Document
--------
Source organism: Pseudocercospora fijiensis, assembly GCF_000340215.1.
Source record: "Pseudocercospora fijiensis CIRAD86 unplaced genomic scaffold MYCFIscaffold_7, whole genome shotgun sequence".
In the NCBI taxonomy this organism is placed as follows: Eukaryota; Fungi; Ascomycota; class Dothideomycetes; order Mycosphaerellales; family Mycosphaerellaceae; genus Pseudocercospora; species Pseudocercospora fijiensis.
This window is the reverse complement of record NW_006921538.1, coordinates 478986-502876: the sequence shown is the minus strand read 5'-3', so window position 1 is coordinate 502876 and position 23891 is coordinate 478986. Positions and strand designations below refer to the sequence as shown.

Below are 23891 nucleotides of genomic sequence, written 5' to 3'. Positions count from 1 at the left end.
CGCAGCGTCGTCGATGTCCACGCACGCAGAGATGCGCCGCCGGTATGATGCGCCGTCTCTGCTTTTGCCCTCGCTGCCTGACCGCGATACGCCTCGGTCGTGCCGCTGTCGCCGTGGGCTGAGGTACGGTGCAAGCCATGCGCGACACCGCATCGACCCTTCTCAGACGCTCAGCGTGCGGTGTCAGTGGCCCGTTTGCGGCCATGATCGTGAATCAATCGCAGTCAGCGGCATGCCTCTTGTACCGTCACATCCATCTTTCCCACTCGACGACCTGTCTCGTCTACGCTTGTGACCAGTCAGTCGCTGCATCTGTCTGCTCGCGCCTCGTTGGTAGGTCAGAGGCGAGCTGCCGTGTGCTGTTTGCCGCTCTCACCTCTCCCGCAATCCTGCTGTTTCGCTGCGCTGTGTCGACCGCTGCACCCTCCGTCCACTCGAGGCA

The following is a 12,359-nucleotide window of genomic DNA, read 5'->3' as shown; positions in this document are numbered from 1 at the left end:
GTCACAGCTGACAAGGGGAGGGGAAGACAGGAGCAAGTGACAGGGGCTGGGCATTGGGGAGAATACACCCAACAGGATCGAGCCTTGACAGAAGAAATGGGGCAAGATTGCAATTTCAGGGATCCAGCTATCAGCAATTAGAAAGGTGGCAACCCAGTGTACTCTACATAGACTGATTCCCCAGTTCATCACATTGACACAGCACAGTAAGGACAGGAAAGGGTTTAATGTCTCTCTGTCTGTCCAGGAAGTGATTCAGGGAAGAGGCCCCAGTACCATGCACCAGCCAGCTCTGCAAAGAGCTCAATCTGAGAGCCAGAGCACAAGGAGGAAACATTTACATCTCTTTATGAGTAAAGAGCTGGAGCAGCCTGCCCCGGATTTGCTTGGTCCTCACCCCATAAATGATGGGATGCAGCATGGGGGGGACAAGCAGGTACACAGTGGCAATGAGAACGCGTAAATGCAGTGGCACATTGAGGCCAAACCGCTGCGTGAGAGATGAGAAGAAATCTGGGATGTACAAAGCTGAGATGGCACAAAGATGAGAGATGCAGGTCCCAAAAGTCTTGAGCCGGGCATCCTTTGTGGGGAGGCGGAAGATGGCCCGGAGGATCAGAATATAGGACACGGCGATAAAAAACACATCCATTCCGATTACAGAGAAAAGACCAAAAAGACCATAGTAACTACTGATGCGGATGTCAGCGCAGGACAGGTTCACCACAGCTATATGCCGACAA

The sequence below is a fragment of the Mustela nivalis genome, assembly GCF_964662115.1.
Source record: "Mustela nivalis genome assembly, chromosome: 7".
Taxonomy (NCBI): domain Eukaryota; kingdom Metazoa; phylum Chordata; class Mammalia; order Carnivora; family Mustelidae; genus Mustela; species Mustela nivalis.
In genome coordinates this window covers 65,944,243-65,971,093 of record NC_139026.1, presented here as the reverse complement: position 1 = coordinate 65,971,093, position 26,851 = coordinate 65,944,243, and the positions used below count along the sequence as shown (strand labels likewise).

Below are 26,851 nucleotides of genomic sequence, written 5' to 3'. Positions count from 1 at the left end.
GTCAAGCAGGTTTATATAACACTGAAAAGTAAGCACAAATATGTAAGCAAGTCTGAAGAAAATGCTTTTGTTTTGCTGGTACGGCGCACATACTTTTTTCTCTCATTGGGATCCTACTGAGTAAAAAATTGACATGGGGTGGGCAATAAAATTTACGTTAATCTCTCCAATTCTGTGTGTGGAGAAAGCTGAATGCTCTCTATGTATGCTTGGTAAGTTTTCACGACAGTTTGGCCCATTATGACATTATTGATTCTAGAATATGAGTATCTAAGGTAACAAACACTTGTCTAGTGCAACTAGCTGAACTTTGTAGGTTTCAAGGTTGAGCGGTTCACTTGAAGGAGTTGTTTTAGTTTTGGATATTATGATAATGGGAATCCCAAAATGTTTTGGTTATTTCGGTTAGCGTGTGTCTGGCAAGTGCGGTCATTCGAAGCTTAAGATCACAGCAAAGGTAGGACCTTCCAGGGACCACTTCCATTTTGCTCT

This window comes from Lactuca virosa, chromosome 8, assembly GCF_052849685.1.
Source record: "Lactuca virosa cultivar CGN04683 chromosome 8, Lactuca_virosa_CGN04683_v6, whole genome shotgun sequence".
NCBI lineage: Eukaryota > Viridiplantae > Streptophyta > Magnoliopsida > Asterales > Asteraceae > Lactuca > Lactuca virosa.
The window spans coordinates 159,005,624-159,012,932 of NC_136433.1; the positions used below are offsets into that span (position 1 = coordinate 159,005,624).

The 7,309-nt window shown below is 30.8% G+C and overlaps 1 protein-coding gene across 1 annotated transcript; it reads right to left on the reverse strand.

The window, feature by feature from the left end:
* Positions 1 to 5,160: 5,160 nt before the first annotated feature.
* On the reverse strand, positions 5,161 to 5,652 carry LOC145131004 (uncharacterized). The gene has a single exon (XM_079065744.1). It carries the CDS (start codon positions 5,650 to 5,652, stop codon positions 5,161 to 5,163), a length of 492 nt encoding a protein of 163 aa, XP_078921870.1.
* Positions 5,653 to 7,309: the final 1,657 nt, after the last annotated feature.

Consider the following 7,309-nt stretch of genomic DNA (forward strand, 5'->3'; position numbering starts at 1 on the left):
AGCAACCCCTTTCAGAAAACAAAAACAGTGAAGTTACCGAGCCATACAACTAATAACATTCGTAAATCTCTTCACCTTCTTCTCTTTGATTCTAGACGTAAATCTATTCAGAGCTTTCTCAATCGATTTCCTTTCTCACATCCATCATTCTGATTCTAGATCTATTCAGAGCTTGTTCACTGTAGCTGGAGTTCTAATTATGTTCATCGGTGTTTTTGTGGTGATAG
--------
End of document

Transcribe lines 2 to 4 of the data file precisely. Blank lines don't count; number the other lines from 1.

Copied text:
Source record: "Pseudocercospora fijiensis CIRAD86 unplaced genomic scaffold MYCFIscaffold_7, whole genome shotgun sequence".
In the NCBI taxonomy this organism is placed as follows: Eukaryota; Fungi; Ascomycota; class Dothideomycetes; order Mycosphaerellales; family Mycosphaerellaceae; genus Pseudocercospora; species Pseudocercospora fijiensis.
This window is the reverse complement of record NW_006921538.1, coordinates 478986-502876: the sequence shown is the minus strand read 5'-3', so window position 1 is coordinate 502876 and position 23891 is coordinate 478986. Positions and strand designations below refer to the sequence as shown.